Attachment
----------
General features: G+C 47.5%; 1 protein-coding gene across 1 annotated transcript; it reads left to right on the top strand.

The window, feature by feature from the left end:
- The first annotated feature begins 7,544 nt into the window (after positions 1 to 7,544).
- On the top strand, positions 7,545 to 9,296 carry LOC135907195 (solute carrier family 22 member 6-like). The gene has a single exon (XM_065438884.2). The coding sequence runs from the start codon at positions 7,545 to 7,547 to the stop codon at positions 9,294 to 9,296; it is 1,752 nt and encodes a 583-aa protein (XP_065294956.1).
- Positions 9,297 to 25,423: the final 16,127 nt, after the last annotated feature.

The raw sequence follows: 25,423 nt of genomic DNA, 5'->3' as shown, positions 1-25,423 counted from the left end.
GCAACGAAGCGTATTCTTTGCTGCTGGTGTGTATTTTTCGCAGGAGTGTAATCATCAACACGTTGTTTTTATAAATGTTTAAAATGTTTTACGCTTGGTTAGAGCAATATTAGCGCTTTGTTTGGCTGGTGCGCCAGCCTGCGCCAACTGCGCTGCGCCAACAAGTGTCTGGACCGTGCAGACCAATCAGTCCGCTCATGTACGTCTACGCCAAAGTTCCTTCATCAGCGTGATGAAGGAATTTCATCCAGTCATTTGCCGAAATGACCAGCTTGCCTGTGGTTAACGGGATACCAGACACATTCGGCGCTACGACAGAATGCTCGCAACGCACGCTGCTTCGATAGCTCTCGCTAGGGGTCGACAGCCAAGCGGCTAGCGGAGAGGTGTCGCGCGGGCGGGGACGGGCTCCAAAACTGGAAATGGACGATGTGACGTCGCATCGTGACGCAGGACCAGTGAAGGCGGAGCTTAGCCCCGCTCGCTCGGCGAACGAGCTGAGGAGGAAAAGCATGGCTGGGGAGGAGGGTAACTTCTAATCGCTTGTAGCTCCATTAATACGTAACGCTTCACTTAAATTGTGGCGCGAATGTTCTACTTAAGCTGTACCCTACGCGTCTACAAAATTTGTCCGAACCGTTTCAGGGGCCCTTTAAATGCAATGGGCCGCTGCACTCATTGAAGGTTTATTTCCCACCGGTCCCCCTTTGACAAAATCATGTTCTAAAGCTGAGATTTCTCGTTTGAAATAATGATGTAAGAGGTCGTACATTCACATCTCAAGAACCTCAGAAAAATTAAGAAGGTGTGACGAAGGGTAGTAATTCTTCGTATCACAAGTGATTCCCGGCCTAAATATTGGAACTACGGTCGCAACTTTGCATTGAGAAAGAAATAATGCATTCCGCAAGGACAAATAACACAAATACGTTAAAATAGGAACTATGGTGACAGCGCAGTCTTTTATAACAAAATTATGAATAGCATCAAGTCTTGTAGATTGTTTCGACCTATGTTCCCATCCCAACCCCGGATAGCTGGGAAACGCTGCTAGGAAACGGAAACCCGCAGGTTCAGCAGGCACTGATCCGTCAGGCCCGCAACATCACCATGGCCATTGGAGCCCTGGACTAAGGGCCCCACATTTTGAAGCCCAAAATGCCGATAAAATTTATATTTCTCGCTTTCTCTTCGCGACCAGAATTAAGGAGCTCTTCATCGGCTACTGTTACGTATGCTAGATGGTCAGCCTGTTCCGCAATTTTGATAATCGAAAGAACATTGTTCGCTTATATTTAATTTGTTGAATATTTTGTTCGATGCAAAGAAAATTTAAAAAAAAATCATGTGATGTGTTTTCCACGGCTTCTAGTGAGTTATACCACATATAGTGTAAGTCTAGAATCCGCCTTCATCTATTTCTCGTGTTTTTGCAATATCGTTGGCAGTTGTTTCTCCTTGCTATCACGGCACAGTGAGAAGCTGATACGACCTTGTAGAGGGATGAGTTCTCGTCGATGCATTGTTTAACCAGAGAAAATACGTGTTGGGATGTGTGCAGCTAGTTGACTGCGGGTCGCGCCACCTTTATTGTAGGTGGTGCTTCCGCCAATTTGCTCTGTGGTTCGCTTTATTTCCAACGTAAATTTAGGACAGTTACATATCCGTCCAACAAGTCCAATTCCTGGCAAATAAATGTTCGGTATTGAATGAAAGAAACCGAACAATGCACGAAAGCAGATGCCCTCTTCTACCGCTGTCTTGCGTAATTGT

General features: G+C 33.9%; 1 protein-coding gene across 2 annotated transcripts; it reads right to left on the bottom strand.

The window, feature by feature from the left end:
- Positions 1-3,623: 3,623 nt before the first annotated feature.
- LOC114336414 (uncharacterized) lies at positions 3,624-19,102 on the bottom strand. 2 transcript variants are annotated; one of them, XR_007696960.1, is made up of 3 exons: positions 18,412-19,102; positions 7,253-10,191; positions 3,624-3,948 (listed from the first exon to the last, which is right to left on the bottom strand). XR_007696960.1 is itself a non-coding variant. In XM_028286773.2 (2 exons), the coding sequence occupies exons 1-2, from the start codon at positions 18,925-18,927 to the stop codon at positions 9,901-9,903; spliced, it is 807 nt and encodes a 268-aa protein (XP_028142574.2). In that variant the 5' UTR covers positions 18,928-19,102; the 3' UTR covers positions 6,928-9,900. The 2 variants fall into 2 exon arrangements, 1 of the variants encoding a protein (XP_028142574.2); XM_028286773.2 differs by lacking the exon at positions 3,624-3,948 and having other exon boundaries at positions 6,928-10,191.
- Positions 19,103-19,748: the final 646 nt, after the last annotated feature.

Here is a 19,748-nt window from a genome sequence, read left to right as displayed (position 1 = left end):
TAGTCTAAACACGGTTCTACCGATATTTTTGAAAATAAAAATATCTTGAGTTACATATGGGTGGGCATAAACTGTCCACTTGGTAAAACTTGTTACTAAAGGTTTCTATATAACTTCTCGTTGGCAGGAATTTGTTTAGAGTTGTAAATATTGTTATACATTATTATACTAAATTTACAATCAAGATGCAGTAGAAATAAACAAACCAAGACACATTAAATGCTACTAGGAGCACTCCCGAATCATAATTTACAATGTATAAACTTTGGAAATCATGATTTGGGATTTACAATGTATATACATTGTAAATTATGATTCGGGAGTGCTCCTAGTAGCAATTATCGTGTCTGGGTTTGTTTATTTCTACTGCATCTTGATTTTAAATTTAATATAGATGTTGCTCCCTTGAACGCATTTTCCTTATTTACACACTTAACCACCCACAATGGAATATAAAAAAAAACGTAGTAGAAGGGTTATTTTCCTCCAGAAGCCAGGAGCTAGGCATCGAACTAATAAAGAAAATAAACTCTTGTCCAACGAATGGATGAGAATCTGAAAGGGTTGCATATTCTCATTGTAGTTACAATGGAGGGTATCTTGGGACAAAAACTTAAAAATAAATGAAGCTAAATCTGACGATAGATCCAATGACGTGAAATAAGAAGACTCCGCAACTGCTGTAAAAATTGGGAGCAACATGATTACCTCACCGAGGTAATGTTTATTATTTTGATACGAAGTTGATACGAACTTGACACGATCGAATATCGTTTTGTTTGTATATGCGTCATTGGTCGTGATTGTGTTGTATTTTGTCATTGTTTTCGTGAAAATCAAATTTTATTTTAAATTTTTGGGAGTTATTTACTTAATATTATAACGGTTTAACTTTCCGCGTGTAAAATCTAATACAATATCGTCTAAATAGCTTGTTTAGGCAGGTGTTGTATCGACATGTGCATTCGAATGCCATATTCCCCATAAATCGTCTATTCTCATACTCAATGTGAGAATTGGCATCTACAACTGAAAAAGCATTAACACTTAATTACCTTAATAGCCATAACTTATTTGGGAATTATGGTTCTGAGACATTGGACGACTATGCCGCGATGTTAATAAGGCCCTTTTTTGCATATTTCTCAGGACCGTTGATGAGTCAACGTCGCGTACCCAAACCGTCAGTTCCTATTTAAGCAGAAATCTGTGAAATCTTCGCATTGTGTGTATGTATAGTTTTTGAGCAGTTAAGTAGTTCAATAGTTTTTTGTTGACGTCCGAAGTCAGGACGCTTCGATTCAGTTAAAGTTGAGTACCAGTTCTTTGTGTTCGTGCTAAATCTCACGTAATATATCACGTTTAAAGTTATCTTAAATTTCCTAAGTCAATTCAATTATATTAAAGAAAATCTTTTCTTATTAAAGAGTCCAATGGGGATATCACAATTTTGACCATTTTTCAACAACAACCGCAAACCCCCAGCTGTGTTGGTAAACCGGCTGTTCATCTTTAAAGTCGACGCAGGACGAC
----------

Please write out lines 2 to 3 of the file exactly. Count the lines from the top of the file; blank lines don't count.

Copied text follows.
The window, feature by feature from the left end:
- The first annotated feature begins 7,544 nt into the window (after positions 1 to 7,544).